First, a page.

Rather than a reinvention, the production process behind Dragonfruit represented something closer to a levelling-up of their earlier approach. Ruwhiu still produced the bones of the record in his bedroom studio, but rather than handling the entire process themselves, this time the two put their work into the hands of engineers and producers Ben Lawson (Red Bull Music, David Dallas) and Josh Fountain (recent AMA-winner for his work with Benee, among others). Ruwhiu, a production nerd in his own right, says that he’d long looked forward to the opportunity.

“In high school I had this obsession with Tame Impala’s second album. And I knew that [frontman and songwriter] Kevin Parker had taken that whole album to this guy Dave Fridmann to mix it. I had this shit recorded, and I knew it could sound really epic if it was mixed really well. So having the chance to work with Josh and Ben was like, fully realising the songs.”

The in-studio experience also helped the pair in ways slightly less tangible. “I think the first or second session we had with Josh, we were like, ‘Do you have any advice for us, as young people in the industry?’” Cho laughs, “And he was just like, ‘Ah, you’re going to fuck up, so prepare to be jaded.’”

As a writer who’s built their catalogue in large part around critiquing the modern world’s interconnected systems of oppression – racism, sexism and the ills of capitalism are common themes in Imugi’s output – Cho seems particularly at risk of losing motivation. It’s something they’ve had to reckon with as the band’s increased in prominence, and something which still obviously gives them pause.

“I feel a lot better about it now, because I don’t feel so much anxiety or imposter syndrome, but yeah, it takes a lot of unpacking. If you ask a lot of people what success is, they want stability, money, financial comfort, things like that. But it’s really hard to imagine that kind of life, and there’s no ethical consumption under late capitalism anyway, so get the bag and redistribute the wealth.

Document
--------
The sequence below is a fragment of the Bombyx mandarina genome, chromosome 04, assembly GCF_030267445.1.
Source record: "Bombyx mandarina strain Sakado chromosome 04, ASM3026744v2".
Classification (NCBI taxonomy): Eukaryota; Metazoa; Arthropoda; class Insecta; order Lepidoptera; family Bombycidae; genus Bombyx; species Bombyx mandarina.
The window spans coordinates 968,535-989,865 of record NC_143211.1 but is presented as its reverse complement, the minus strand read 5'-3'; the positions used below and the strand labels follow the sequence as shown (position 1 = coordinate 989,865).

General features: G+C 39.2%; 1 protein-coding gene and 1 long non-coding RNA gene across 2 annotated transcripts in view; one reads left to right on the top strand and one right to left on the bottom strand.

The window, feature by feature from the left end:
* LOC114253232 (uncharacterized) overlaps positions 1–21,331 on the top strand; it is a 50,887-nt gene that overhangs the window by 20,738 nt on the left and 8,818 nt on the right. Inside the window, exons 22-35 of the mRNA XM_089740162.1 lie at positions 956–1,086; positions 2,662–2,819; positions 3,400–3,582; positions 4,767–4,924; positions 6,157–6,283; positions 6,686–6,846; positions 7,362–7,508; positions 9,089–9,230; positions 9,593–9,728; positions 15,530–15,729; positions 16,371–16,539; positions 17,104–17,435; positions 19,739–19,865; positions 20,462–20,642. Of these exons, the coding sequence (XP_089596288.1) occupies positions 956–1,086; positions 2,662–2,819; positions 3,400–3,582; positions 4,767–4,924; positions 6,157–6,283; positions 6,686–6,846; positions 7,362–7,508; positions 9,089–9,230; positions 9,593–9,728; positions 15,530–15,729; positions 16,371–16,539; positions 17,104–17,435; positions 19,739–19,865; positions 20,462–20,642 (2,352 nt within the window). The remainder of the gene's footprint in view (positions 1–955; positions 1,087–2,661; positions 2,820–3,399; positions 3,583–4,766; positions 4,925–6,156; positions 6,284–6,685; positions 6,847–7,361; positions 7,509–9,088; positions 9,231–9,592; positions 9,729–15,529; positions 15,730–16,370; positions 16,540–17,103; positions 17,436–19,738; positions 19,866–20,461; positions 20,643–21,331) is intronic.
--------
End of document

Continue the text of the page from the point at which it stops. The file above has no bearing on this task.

“A few years back, because I was younger, I felt like I had more time to invest into different things. And then as the music becomes more and more [time-consuming], you start having to drop things. And you see with all these grass roots movements, people doing all of this work and not even taking any credit for it. So it is kind of weird when we go up on stage and say, like, ‘Rich people suck!’ and have people come up to us afterwards like, ‘Wow! Preach!’ Because people have been saying this shit forever.”

But while they’re aware of the tension inherent in occupying the territory that they do, it’s clear when speaking to the band, or hearing them speak in interviews, or seeing them perform live, that the spark at their core hasn’t been diminished by the elevation of their platform. Playing bigger stages may have made “the love a bit harder to access”, as Cho says, but remaining clear-eyed about why they create has allowed them to continue to find joy in what they do.

“When you’re playing at Rhythm & Vines and it’s 4pm and there’s six people in the field, and you’re up on stage saying, like, ‘Fuck…racism’, and they’re all just staring at you? That can be kind of jarring. It can make you want to reassess your intentions and your purpose for doing this. But we just had to go back to our roots and try to really hold that close to our hearts.”

And for Ruwhiu? Although at its core the band is still just he and his high school friend making beats and writing songs in a Grey Lynn flat, the approach that Imugi have taken towards collaboration and community-building has given the project a vitality that supersedes any kind of commercial imperative. And while Ruwhiu will gladly talk at length about process and inspiration, when I ask the pair to explain how they work together and how they’ve learned to trust each other, his answer is both bigger and far more simple.

“I think Imugi has become such a big part of our lives now, and it’s so cool having all of our friends involved, that it’s just something that we both want to keep doing, to keep working at. Whenever we have creative opportunities now it’s like, ‘How can this work with Imugi?’. It gives us a reason to exist.”

This content, like Imugi’s Dragonfruit EP, was created with the support of NZ on Air.